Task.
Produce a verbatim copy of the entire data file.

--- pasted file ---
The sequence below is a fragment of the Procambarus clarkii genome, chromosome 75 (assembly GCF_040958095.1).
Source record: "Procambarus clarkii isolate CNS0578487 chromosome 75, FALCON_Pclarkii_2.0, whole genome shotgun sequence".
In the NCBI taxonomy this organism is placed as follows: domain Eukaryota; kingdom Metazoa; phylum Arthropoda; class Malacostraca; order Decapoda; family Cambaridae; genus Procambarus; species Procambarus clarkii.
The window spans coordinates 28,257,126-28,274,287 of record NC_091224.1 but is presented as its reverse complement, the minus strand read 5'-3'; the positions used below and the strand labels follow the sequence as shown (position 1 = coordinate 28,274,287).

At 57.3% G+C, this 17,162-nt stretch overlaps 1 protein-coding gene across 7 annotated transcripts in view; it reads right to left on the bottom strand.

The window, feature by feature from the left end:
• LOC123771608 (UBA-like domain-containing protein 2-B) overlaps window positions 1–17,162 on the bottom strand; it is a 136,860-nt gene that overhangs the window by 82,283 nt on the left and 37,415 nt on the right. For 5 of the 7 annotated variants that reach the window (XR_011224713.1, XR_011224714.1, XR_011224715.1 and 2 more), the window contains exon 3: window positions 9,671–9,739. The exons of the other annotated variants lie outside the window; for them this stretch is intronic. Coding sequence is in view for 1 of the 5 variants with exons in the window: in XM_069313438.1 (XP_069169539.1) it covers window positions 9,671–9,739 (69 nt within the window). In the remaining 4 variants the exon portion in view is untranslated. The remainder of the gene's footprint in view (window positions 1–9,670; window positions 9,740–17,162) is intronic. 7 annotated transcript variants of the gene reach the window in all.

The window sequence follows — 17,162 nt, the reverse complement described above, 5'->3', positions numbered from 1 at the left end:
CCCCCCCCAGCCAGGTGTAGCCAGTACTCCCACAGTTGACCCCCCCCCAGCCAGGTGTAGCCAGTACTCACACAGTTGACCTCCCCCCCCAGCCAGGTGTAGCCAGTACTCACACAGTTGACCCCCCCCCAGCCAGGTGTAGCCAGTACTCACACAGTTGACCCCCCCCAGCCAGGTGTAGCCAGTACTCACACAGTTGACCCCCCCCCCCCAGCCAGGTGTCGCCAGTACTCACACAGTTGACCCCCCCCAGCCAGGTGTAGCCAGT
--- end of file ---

The sequence below is a fragment of the Procambarus clarkii genome, chromosome 75 (assembly GCF_040958095.1).
Source record: "Procambarus clarkii isolate CNS0578487 chromosome 75, FALCON_Pclarkii_2.0, whole genome shotgun sequence".
In the NCBI taxonomy this organism is placed as follows: domain Eukaryota; kingdom Metazoa; phylum Arthropoda; class Malacostraca; order Decapoda; family Cambaridae; genus Procambarus; species Procambarus clarkii.
The window spans coordinates 28,257,126-28,274,287 of record NC_091224.1 but is presented as its reverse complement, the minus strand read 5'-3'; the positions used below and the strand labels follow the sequence as shown (position 1 = coordinate 28,274,287).

At 57.3% G+C, this 17,162-nt stretch overlaps 1 protein-coding gene across 7 annotated transcripts in view; it reads right to left on the bottom strand.

The window, feature by feature from the left end:
• LOC123771608 (UBA-like domain-containing protein 2-B) overlaps window positions 1–17,162 on the bottom strand; it is a 136,860-nt gene that overhangs the window by 82,283 nt on the left and 37,415 nt on the right. For 5 of the 7 annotated variants that reach the window (XR_011224713.1, XR_011224714.1, XR_011224715.1 and 2 more), the window contains exon 3: window positions 9,671–9,739. The exons of the other annotated variants lie outside the window; for them this stretch is intronic. Coding sequence is in view for 1 of the 5 variants with exons in the window: in XM_069313438.1 (XP_069169539.1) it covers window positions 9,671–9,739 (69 nt within the window). In the remaining 4 variants the exon portion in view is untranslated. The remainder of the gene's footprint in view (window positions 1–9,670; window positions 9,740–17,162) is intronic. 7 annotated transcript variants of the gene reach the window in all.

The window sequence follows — 17,162 nt, the reverse complement described above, 5'->3', positions numbered from 1 at the left end:
CCCCCCCCAGCCAGGTGTAGCCAGTACTCCCACAGTTGACCCCCCCCCAGCCAGGTGTAGCCAGTACTCACACAGTTGACCTCCCCCCCCAGCCAGGTGTAGCCAGTACTCACACAGTTGACCCCCCCCCAGCCAGGTGTAGCCAGTACTCACACAGTTGACCCCCCCCAGCCAGGTGTAGCCAGTACTCACACAGTTGACCCCCCCCCCCCAGCCAGGTGTCGCCAGTACTCACACAGTTGACCCCCCCCAGCCAGGTGTAGCCAGT